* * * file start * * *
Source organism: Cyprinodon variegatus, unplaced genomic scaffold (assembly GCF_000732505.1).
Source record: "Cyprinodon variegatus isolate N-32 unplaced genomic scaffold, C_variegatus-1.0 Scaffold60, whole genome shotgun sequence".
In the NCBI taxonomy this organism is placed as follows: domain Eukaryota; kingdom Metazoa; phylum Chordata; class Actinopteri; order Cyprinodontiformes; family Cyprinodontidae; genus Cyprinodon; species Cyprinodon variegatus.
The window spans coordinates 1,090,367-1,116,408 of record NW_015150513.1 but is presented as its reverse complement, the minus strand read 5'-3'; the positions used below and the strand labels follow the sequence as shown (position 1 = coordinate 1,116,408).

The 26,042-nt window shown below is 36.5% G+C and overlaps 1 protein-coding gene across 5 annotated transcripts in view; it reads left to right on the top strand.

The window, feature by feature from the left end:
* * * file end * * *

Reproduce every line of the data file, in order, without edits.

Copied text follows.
Source organism: Cyprinodon variegatus, unplaced genomic scaffold (assembly GCF_000732505.1).
Source record: "Cyprinodon variegatus isolate N-32 unplaced genomic scaffold, C_variegatus-1.0 Scaffold60, whole genome shotgun sequence".
In the NCBI taxonomy this organism is placed as follows: domain Eukaryota; kingdom Metazoa; phylum Chordata; class Actinopteri; order Cyprinodontiformes; family Cyprinodontidae; genus Cyprinodon; species Cyprinodon variegatus.
The window spans coordinates 1,090,367-1,116,408 of record NW_015150513.1 but is presented as its reverse complement, the minus strand read 5'-3'; the positions used below and the strand labels follow the sequence as shown (position 1 = coordinate 1,116,408).

The 26,042-nt window shown below is 36.5% G+C and overlaps 1 protein-coding gene across 5 annotated transcripts in view; it reads left to right on the top strand.

The window, feature by feature from the left end: